For the month of July, my hours at work have been altered. Where I used to work midnight to 8 a.m., I am currently working 4 p.m. to midnight.
I tend to drive southbound on Lake Avenue, west on Brown Street. At the corner of Brown and West Broad, there is a homeless man. While the picture associated with this blog is not of the actual man I see, it is a close resemblance.
The man stands at the four-way intersection with a sign. To tell the truth, I have never taken the time to read it. In a row of cars stopped at the red light, I watched this man. His clothes were filthy. Tan khakis, a partially torn grey t-shirt and a blue hoodie. His shoes are undefinable, and I have not noticed if he is wearing socks. Although I should, since the khakis are too short to cover all of his legs.
That first day I saw him, I felt something inside. When I worked at Kodak, I used to make regular trips to the Department of Labor on Waring. At the Inner loop ramp, there would be this “homeless” woman. I use quotes, because, she was all decked out. Fur coat, and high heels. Long, thick, curly blond hair, and fashionable sunglasses. She held up a sign, too. Said she was hungry. She might have been. I just wasn’t feeling charitable in that circumstance. Part of me wanted to tell her to poor-it-up some. Lose the fur, and evening gown.
The guy on West Broad, different story. He was not clean-shaven, his skin taut over a skeletal frame, his cheeks concave.
That first time seeing him, I looked around inside my car for something. Anything I could hand off to the man when the light turned green. I had just under a dollar in change in the cup holder. I dug it out, and as I came upon him, I stopped, and held out the change. Long, bony fingers, and a dirty palm accepted the money. I saw it in his eyes. Shame. Humility.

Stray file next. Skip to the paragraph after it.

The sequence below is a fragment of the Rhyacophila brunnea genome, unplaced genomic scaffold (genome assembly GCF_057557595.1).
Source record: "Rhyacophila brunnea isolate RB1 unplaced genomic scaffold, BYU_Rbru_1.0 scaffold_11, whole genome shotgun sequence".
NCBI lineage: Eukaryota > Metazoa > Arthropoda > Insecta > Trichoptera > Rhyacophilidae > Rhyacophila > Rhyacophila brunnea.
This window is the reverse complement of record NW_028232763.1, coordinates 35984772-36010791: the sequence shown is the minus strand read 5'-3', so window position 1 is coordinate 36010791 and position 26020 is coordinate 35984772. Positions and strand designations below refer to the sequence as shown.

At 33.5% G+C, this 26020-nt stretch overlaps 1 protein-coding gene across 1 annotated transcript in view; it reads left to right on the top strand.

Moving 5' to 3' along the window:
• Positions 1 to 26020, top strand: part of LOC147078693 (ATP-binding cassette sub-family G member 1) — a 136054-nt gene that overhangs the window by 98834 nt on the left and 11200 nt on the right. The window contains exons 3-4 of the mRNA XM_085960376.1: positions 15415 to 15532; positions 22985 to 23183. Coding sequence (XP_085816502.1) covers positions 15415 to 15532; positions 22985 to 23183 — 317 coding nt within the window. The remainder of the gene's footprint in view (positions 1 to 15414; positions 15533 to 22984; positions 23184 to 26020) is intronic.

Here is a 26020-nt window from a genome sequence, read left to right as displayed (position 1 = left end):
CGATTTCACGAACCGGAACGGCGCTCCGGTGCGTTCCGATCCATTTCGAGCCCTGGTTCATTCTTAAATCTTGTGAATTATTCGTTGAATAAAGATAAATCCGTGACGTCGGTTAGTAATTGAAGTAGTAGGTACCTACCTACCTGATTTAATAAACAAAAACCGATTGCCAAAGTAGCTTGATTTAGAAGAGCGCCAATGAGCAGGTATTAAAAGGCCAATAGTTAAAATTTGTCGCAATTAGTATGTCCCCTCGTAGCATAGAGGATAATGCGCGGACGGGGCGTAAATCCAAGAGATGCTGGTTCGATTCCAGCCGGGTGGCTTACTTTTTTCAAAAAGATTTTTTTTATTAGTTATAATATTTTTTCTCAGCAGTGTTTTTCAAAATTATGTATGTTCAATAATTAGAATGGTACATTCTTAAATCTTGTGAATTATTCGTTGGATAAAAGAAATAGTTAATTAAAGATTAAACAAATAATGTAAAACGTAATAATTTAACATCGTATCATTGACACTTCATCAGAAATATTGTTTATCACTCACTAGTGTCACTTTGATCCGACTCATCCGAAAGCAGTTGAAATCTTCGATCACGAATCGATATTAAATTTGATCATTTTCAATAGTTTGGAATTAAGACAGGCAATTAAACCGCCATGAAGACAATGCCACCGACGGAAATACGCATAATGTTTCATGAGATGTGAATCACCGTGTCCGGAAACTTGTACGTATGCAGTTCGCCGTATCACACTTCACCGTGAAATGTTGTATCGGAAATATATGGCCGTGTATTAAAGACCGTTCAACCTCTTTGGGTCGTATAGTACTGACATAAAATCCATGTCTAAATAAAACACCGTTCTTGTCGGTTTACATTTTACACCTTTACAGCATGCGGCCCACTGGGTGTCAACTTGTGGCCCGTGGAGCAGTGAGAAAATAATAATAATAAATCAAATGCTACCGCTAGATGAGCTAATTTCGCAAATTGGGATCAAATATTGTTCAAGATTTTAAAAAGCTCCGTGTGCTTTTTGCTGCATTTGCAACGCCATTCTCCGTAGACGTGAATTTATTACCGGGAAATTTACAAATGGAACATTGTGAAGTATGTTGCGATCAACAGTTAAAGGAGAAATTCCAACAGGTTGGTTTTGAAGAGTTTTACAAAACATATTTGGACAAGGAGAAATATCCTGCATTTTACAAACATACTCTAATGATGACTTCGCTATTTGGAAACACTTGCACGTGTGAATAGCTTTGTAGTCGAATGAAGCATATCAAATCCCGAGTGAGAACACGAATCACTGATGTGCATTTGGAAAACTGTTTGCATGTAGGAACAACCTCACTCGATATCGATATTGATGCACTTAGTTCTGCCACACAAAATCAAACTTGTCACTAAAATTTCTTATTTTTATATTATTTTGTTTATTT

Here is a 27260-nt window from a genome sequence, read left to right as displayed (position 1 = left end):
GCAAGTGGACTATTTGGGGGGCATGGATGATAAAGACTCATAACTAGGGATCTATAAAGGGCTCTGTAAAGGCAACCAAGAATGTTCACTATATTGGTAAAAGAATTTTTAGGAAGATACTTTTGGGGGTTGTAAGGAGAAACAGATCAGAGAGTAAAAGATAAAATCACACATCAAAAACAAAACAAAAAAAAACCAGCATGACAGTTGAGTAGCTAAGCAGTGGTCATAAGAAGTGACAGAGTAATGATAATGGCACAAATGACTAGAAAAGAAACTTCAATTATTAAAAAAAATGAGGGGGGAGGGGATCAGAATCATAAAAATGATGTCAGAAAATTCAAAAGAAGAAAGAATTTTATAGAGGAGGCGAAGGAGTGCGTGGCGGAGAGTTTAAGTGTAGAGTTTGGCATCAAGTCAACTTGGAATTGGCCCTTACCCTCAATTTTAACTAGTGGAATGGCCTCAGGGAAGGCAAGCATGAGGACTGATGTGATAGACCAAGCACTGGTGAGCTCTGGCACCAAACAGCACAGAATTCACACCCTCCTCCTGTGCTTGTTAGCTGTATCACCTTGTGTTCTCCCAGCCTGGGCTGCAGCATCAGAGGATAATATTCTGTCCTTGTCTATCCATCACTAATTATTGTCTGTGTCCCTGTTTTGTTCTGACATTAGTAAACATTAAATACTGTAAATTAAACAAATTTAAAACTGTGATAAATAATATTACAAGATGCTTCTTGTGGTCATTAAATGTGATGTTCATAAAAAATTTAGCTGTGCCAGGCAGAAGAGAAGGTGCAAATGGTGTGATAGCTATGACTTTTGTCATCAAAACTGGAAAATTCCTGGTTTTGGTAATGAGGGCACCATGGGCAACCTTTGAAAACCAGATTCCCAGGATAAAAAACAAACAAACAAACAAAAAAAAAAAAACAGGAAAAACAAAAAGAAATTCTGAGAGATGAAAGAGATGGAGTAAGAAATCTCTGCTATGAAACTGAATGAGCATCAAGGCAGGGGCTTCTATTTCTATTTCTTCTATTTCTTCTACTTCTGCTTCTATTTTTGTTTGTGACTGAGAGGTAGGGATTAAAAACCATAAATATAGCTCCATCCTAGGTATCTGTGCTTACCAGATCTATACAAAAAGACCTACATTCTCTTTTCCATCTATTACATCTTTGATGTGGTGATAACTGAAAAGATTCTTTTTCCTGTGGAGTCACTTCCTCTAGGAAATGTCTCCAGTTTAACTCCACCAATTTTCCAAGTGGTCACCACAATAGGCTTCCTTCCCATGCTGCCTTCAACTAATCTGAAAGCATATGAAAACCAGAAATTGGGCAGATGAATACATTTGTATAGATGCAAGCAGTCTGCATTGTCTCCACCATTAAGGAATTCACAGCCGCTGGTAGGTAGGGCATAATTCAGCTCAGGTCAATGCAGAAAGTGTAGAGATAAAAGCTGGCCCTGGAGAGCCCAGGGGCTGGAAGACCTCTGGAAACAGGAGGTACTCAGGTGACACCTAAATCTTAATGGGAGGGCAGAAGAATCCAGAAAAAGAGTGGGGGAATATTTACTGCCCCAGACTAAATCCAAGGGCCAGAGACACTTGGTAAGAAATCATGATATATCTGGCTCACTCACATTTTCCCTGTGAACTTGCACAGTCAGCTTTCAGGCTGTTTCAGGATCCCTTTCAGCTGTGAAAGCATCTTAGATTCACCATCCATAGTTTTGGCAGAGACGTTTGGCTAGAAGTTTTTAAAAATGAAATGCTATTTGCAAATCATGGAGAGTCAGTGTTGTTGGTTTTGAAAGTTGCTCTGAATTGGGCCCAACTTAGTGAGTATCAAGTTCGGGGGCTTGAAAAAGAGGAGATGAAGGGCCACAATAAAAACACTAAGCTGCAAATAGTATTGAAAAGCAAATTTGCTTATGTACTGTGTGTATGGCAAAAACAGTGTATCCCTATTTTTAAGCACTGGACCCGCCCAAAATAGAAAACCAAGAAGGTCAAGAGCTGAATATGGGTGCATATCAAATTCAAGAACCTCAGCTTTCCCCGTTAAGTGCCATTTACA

The next day, when I drove to work, he was there. I had an orange and an apple ready for him. And as I came to the inter section, I stopped. Cars behind me. No one honked as I handed fruit out my window.
In the days since, I have delivered energy bars, a peanut butter and jelly sandwich, and more fruit. I am not big on handing out money. Also, don’t have much of my own to be handing it out. But when I make a lunch for work (which I do on this new schedule, not so much on the over-nights), I make a little extra for him.
The thing is, the guy looks hungry. He looks homeless. When I hand him off food, he isn’t looking at me. Has never looked at me. He stares at the food. And sometimes, before I complete my turn onto West Broad, he is sitting against the building digging in.
I think about my family and friends. An awesome ring of support. I have been fortunate with my health, and employment. Aside from ten months where I was unemployed between working at Kodak, and 9-1-1, I have had a job since the age of fourteen. While money is often tight, the belt pulled snug, I’ve managed to make payments on all of my bills, and raise a family. There was a brief period where I was going through a divorce and between jobs where my parents allowed me to move in with them, asked me to stay as long as needed until my finances were back in order.
That is support. Love.
I do not know this man’s situation, background, nor do I need to. I am not supporting a possible drug or alcohol habit. I am merely sharing some of my fortune with someone less fortunate.
The man who accepted the food offering with humility, humbled me. I, every day, take for granted all that I have. I forget how lucky I have been. This man, this frail homeless man, has reminded me, has forced me to remember not to take for granted anything.
I know there are people who disagree with what I’ve written, that would prefer to tell a beggar to get a job. I have not walked in the shoes of the man I see. Nor do I ever wish too.